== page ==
'Made, not born': Dave Ramsey says 79% of US millionaires didn't receive any inheritance from their parents or family members - here's how they made big money

‘Made, not born’: Dave Ramsey says 79% of US millionaires didn’t receive any inheritance from their parents or family members – here’s how they made big money

‘Made, not born’: Dave Ramsey says 79% of US millionaires didn’t receive any inheritance from their parents or family members – here’s how they made big money

Want to know what it takes to be a millionaire? Well, Ramsey Solutions went straight to the source and interviewed 10,000 of them. And some of the findings were surprising. Like: eight out of 10 have invested in their company’s 401(k) plan.

But wait. Aren’t millionaires supposed to live off Mumsy’s trust fund and pamper the family’s money in their seaside homes in Martha’s Vineyard? Not exactly – in fact, not even close. Dave Ramsey, personal finance expert and founder of Ramsey Solutions, says this myth of mostly inherited wealth is “flat-out wrong.”

When the Ramsey National Millionaires Study asked where the wealth came from, they found that a whopping 79% had received no inheritance from their parents or other family members. Not a penny. Unpaid bills maybe (although the study didn’t ask). But top-notch jewelry and stock chests? No.

So how did they achieve millionaire status and what can you do to replicate their success?

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Choose the right career

Ramsey’s study found that five careers produced the most millionaires: engineers, accountants, managers, lawyers and teachers.

Although these careers strongly associated millionaire status with a higher education, it did not require attending a fancy school. In fact, only 8% of respondents attended “prestigious private schools,” with 62% attending public schools.

And a crucial detail to note: the status of a millionaire is not synonymous with an exorbitant salary.

“Only 31% have earned an average of $100,000 a year over their career,” the study found, “and a third have never made six figures in a single working year of their career.” .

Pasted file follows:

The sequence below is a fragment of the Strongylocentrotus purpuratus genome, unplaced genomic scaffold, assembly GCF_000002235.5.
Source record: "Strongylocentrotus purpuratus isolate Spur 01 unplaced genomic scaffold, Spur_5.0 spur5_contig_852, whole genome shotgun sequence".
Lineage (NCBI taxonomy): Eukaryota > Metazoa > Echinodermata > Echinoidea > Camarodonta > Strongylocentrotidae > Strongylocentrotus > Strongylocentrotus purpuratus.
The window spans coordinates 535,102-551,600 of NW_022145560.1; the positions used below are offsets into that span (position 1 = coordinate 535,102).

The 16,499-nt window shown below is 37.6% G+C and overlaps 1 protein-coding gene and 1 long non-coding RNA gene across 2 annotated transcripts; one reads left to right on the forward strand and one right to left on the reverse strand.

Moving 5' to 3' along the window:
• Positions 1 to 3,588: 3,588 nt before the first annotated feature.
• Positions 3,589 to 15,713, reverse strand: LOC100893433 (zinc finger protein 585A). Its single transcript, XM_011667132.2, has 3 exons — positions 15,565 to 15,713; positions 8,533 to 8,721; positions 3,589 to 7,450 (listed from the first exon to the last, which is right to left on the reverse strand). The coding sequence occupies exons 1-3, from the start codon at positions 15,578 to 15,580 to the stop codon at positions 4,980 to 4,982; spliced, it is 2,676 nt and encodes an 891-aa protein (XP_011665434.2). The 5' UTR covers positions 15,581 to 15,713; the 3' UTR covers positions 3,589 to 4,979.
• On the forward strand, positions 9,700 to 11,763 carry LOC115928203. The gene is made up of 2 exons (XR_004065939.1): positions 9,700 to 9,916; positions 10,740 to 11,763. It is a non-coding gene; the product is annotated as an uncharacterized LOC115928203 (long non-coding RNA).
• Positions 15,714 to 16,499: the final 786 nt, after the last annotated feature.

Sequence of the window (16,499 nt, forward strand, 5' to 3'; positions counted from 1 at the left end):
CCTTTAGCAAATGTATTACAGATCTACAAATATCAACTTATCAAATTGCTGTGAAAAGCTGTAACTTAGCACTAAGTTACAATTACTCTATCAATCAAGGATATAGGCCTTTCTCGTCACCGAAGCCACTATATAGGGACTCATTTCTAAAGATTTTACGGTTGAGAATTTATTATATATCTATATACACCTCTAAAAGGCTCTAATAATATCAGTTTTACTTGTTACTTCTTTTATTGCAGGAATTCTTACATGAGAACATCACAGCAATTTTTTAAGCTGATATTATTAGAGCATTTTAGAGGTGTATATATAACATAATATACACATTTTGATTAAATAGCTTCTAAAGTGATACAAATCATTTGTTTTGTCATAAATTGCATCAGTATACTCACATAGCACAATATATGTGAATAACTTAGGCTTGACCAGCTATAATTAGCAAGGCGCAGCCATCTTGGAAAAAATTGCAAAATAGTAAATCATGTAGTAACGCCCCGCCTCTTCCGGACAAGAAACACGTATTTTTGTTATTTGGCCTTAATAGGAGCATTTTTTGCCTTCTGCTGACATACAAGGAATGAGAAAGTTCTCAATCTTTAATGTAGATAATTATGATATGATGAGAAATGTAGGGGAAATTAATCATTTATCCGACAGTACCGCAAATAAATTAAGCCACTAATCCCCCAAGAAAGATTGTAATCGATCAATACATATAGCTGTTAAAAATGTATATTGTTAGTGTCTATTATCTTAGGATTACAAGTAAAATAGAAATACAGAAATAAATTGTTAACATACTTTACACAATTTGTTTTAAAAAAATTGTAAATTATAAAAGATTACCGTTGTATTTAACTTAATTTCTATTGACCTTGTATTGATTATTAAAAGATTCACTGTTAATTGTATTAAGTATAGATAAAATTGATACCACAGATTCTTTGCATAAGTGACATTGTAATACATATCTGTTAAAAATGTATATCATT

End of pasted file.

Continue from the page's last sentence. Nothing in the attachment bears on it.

On top of that, the millionaires in the Ramsey survey weren’t necessarily in leadership positions: only 15% fell into that category. In contrast, more than nine in 10 (93%) said they got rich because they “worked hard.”

When hard work meets smart finance

Excellent job performance goes into financial hyperdrive when paired with savvy preparation for retirement. In fact, the study found that eight out of 10 invest in their company’s 401(k) plan. These plans not only offer tax breaks as you accumulate savings, but also, in many workplaces, an employer match of up to 6% of your salary.

Prudent spending is also crucial, as 94% of respondents said they “live on less than they earn”, while around three-quarters “never had a credit card balance from their life”.

Read more: The Great Escape: Wealthy young professionals earning over $100,000 flee California and New York. Here’s Why and Where They’re Heading

The key is to create a budget and stick to it. These millionaires spend less than $200 per month at restaurants and 93% use coupons when shopping.

(Consider, though, if there’s a more profitable way to spend your time. You might be much better off putting in an extra hour of work than spending that time cutting $10 into coupons.)

Waking up to the American Dream

If Ramsey’s survey highlights one salient fact, it’s this: a negative attitude, inaction, and bad spending habits can present the greatest obstacles to millionaire status.

In other words: you have to believe in it. You must act. You need to protect yourself against frivolous spending and adopt smart savings. This is what the American dream is made of and what makes it a million dollar reality.

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This article provides information only and should not be construed as advice. It is provided without warranty of any kind.

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